By Julie DeLong, A-1 Freeman Moving Group
Nice piano you've got there. It'd be a shame if something happened to it. The same thing could be said for your aquarium, your artwork, houseplants--even your basement furniture--especially when it's time to move.
Most of your household goods and furniture are simple, if not exactly easy, to move. You box up most of it, and, armed with a screwdriver and a couple of other tools, disassemble furniture so it's easy to load. For the DIY types, this can be a fun project--until you get to the things that are a bit more of a challenge--like the piano and the aquarium.
Moving the Immovable
Pianos are among the most difficult things to move. They are large and awkward, yet in that bulky cabinet lie the extraordinarily delicate mechanisms that literally make the instrument. Have you ever wondered why so many people opt to leave a piano at their old house, or offer it pretty much free to any home? It's because they're so difficult to move.
An upright or spinet might not be worth the effort to move, unless it's sentimental. Baby grand sizes and larger are worth it but need expert help for a successful trip.
Aside from possible damage to the piano itself, there are other opportunities to damage walls, stairways, and anyone attempting to move these beasts. A professional moving company may be able to move your piano but will likely recommend a specialty piano mover to do the job. Piano movers will also transport harps, organs, and other large instruments.
Artwork and Antiques
Your contact at the moving company will ask about art and antiques, and strongly recommend they pack those items for you. There's a lot of skill involved with packing fragile things for transport, and well worth the cost to ensure your mirrors, art, and other valuables arrive intact.
There should be a math theory disproving that just because a piece of furniture got into the house, it can come back out. Call it "The Theory of the Pivot"--we all remember the "Friends" episode when they tried to get a sofa through a stairwell. There are a couple of reasons your large furniture is hard to get out.
If it's custom, like an entertainment center or a bar, it probably came into the house in pieces and was assembled in the room. If you can get the carpenter who made the piece to take it apart, that is the best option. Otherwise, talk to your professional movers about disassembling the piece and discuss any difficulty they feel that they might encounter.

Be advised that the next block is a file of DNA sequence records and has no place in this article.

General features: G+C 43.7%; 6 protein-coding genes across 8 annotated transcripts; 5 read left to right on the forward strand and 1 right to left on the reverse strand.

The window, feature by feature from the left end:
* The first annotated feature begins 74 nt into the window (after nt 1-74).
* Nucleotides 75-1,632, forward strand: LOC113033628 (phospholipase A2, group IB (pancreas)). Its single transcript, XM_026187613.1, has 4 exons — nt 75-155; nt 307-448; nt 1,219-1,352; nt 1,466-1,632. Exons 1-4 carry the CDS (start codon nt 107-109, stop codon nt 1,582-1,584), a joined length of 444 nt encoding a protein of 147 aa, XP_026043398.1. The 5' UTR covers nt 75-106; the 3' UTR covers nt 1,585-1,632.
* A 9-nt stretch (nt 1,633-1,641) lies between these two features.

Basement furniture is always tough to get out. If you've added a handrail, the passage is even more narrow. Same thing for the stairs--if you've replaced the carpet with hardwood, they're going to be slippery. Again, this is why lots of people just leave that furniture in the house.
That deep freeze you've stashed away down there? It's likely the appliance store delivered it--obviously empty--so you'll have to clean it out before you even try to move it. Or you could just leave that for the next homeowners, too. Some things just are not worth the expense to move.
What? The Movers Can't Transport My Houseplants?
No, they can't. Federal regulations prohibit commercial transport of any living thing--so Goldie the Goldfish must ride with you, wedged in between your ficus trees.
Depending on the timing and duration of your move, the best thing to do with your aquarium may be to give it away. However, if you're going to try to move the fish, make sure you do the following.
- Empty the tank of most water, leaving enough for the existing bacteria colony to survive the trip.
- Fill containers with the tank water and put the fish in these containers.
- Stabilize them as much as possible--put the containers in a bin that goes on the floor of the backseat.
- Set up the new tank right away. Float the containers in the tank so the fish get used to the new temperature before you release them.
If your aquarium is investment-grade, your fish dealer can arrange for the transport of your equipment and fish.
If a long-distance move is on your radar, the best thing to do could be to give your plants to your neighbors, but if you're determined to move them, here's how.
- Repot into plastic containers a few weeks ahead of the move
- Move them in your car, or rent a cargo van if the car's full
- Make sure they don't overheat in transit
- Set the plastic pots in your new home for a few weeks while they acclimate to the new spot
- Seriously reconsider giving them away
So, get to it--start packing. Just remember that some things are best left to a professional mover--or left altogether.
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